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Ceramic Beer Vessels #3
Kiyomizu Ware Beer Mugs to Enjoy the Individuality of the Craftsperson

Kiyomizu ware is one of Kyoto’s most famous traditional crafts. While most styles of ceramics are developed on the basis of the production methods and techniques suited to the local clay, Kiyomizu ware is made with materials shipped from all around the country and has no specific technique or design. However, each piece of Kiyomizu ware is made by hand by an artisan who puts their heart and soul into it, making Kiyomizu ware famous for the sheer variety of unique items reflecting the individuality of the maker.

Ceramic Beer Cup Recommendation #4
Elegant Kiyomizu Ware Cups With a Stylish Design

Dainichi Kyo-Kiyomizu Ware Hibiki Glazed Free Cup

This is a Kiyomizu ware cup by Dainichi, a pottery brand established in 1980 that's known for the use of original glazes made with the ash of plants like cedar, grapes, and sunflowers. Beer served in this cup, which brims with the creativity and dedication of the maker, is sure to become something extraordinary!

With a sharp, streamlined form, this cup suits anyone regardless of age and gender and is perfect to have as a pair with a partner.

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Ceramic Beer Vessels #4
Warm and Simple Shigaraki Ware Beer Cups

Shigaraki ware is a style of ceramic produced primarily in Shigaraki in Koka City, Shiga Prefecture (map). It is famous for tanuki (raccoon dog) figures and, like Bizen ware and Seto ware, has a long history. There are records from the Middle Ages (12th-16th centuries) through to the early modern period (17th-19th centuries) indicating that Shigaraki ware was used in tea ceremonies.

Ceramic Beer Cup Recommendation #5
A Beer Cup with Dazzling Color Gradation

Yamasho Pottery Shigaraki Jewel Cup Lapis Lazuli​

This is the Lapis Lazuli tumbler in the Shigaraki Jewel Cup series by the Shigaraki ware wholesaler, Yamasho Pottery, which was established 80 years ago and ships Shigaraki ware all across Japan. It boasts stunning color gradation and mesmerizing crazing.

This would be an irresistible purchase for those who adore lapis lazuli. However, lapis lazuli is a color that many have strong opinions about, so if you are planning to get this as a gift, make sure it’s in a color they like!

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Ceramic Beer Cup Recommendation #6
A Stylish Yet Rustic Modern Japanese Cup

Yamasho Pottery Shigaraki Ware Convenient Cup

This Shigaraki ware cup is made in a modern Japanese style, blending seamlessly with Japan's izakaya (Japanese pub) aesthetic. Being unglazed on the inside, it yields soft, fluffy foam when beer is poured inside.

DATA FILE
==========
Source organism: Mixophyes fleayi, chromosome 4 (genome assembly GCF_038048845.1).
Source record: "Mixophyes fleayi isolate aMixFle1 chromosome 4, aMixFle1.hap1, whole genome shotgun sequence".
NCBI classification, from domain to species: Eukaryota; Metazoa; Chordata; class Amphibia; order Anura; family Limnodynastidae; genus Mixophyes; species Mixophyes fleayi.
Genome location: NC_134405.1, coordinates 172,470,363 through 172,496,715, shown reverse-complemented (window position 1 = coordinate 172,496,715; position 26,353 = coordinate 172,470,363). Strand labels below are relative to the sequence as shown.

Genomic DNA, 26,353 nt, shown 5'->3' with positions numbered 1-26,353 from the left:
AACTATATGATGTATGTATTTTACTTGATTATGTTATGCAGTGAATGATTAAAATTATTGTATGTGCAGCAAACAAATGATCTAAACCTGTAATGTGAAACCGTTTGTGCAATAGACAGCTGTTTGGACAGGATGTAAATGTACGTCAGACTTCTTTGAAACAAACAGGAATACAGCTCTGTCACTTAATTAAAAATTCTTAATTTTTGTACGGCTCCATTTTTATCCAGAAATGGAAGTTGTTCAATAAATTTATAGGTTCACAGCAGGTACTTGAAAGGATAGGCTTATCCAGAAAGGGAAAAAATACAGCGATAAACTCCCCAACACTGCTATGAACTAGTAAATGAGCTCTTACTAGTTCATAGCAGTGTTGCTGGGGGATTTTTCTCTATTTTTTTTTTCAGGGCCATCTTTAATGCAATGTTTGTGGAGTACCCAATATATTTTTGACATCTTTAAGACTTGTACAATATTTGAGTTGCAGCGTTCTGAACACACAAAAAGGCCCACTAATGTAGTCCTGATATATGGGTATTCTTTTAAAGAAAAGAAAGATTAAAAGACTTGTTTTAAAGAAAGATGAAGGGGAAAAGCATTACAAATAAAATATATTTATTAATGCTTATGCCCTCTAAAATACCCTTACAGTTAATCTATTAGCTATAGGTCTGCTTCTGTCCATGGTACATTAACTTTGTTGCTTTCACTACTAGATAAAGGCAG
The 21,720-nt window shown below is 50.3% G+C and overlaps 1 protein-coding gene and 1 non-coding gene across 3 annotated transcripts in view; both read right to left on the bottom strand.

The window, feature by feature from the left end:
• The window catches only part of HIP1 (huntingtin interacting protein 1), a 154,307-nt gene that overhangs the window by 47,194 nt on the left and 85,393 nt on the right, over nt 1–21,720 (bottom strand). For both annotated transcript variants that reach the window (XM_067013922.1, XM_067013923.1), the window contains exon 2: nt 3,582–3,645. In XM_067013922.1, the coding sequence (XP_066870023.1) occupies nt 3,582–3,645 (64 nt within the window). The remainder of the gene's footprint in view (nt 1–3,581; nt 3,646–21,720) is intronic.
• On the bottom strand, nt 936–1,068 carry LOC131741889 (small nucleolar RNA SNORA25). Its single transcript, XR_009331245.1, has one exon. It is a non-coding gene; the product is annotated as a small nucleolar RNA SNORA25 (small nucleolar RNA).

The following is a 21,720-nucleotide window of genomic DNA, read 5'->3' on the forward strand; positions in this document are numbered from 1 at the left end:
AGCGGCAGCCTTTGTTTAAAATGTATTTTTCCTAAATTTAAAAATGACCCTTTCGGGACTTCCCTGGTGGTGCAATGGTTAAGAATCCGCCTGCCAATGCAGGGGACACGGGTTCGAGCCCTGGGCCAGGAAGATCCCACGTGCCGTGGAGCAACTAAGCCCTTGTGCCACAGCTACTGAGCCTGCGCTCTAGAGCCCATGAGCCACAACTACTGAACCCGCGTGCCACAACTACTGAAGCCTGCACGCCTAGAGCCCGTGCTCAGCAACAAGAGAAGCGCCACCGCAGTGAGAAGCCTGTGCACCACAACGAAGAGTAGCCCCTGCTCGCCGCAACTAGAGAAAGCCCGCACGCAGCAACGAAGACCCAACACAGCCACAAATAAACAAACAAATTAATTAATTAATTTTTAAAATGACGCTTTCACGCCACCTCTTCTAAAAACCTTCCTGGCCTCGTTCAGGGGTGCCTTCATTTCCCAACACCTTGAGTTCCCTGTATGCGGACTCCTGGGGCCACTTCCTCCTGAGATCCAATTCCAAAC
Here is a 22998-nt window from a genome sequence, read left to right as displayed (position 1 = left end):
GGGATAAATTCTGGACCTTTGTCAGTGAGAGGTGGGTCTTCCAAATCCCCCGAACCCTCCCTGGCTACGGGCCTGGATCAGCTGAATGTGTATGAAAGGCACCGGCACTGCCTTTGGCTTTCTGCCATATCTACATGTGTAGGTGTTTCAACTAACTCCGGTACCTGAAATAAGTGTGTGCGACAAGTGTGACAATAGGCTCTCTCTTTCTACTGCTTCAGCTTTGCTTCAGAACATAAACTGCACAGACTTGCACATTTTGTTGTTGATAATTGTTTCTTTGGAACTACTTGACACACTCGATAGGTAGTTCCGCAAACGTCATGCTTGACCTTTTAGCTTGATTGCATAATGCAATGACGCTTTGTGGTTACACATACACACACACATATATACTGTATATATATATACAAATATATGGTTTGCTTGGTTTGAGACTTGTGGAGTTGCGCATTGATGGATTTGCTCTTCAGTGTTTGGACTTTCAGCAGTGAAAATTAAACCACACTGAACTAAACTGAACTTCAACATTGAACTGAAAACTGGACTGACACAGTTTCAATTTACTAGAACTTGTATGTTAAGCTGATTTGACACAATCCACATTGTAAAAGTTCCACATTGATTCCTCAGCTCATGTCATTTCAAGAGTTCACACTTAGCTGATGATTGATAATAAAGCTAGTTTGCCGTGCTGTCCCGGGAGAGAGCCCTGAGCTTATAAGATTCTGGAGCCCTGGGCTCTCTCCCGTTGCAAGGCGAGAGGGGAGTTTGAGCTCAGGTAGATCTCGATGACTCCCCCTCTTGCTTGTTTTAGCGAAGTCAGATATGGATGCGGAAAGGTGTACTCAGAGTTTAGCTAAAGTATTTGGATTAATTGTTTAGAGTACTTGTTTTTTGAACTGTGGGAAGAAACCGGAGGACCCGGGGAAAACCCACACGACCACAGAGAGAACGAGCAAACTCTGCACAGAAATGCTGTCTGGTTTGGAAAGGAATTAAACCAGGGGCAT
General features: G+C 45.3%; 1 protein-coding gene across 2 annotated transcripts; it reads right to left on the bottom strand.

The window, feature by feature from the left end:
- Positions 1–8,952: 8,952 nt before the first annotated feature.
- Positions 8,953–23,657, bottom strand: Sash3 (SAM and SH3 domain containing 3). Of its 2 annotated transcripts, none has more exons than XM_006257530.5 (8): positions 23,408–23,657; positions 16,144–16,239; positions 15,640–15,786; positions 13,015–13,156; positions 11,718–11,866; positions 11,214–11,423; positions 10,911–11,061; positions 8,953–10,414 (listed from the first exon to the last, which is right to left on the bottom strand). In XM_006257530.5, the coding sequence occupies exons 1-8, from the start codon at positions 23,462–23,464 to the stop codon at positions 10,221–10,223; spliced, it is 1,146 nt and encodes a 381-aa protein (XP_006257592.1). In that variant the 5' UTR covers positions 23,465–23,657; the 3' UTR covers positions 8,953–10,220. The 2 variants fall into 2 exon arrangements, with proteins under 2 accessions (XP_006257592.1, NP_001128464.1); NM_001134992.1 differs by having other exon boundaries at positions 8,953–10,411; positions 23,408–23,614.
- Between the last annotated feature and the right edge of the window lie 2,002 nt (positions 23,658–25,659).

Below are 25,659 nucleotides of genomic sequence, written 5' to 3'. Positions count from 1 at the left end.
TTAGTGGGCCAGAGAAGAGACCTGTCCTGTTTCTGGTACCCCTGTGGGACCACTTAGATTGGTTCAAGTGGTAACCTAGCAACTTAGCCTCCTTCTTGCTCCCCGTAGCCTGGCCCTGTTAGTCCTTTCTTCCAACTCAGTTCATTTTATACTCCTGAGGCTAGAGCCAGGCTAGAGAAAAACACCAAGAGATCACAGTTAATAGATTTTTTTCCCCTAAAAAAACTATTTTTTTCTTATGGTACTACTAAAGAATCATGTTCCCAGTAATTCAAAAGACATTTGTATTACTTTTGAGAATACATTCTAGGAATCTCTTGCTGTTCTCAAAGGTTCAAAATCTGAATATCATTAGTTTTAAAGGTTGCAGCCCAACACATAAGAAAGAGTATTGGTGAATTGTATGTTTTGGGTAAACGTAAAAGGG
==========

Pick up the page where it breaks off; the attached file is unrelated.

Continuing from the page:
Along with beer, it is also designed for shochu and sake. It even has a 6:4 line to use when mixing shochu with water*.

*In Japan, it is common to dilute shochu, which has a high alcohol content, with hot or cold water. The recommended ratio is 60% shochu to 40% water. This reduces the alcohol content of shochu from 20%-25% to roughly 15%, which is about the same as sake and wine, making it easier to drink.

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Ceramic Beer Vessels #5
Smooth and Warm Tokoname Ware Beer Cups

Tokoname ware are produced on the Chita Peninsula in Aichi Prefecture, particularly in Tokoname City and surrounding areas. Like Shigaraki and other ceramics introduced here, it is one of Japan's oldest styles of ceramics. In the world of ceramics, metal mixed into potting clay is commonly considered to be a problem, causing blackening and expansion when fired. However, Tokoname ware has taken advantage of these characteristics by using them to produce an attractive and uniformed reddish-brown style of pottery.

Ceramic Beer Cup Recommendation #7
An Adorable Retro-Style Cup With a Traditional Checkered Pattern

Tokoname Ware Beer Cup 220cc tokonaM1951

This is a Tokoname ware cup featuring a traditional Japanese checkered pattern called "ichimatsu," which is black and green and gives it a cute, retro feel.

There has recently been renewed interest in ichimatsu, popularized as the pattern on a haori coat worn by a recently famous anime character. With this cup, you can enjoy both beer bursting with foam and a fantastic pattern that is actually quite rare in ceramics.

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Up Your Beer Game With Traditional Japanese Ceramics!

Without a doubt, beer from a ceramic cup definitely tastes and feels different from beer in a glass. While some may like their beer sharp and bubbly and don't use ceramic cups, there are many who swear by them and won’t drink beer with anything else. Give it a try and see if you can find one that suits you!

Related articles:

▶ Japanese Pottery, Porcelain, and Lacquerware: What’s the Difference and How to Take Care of Them?

▶ 15 Japanese Glassware That Embody Top-Notch Craftsmanship

▶ Ochoko and Guinomi Sake Cups: What’s the Difference? Why Use Them?

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*These products may not be able to be shipped to certain countries. Please see the retailer's website for more information.

The information in this article is accurate at the time of publication.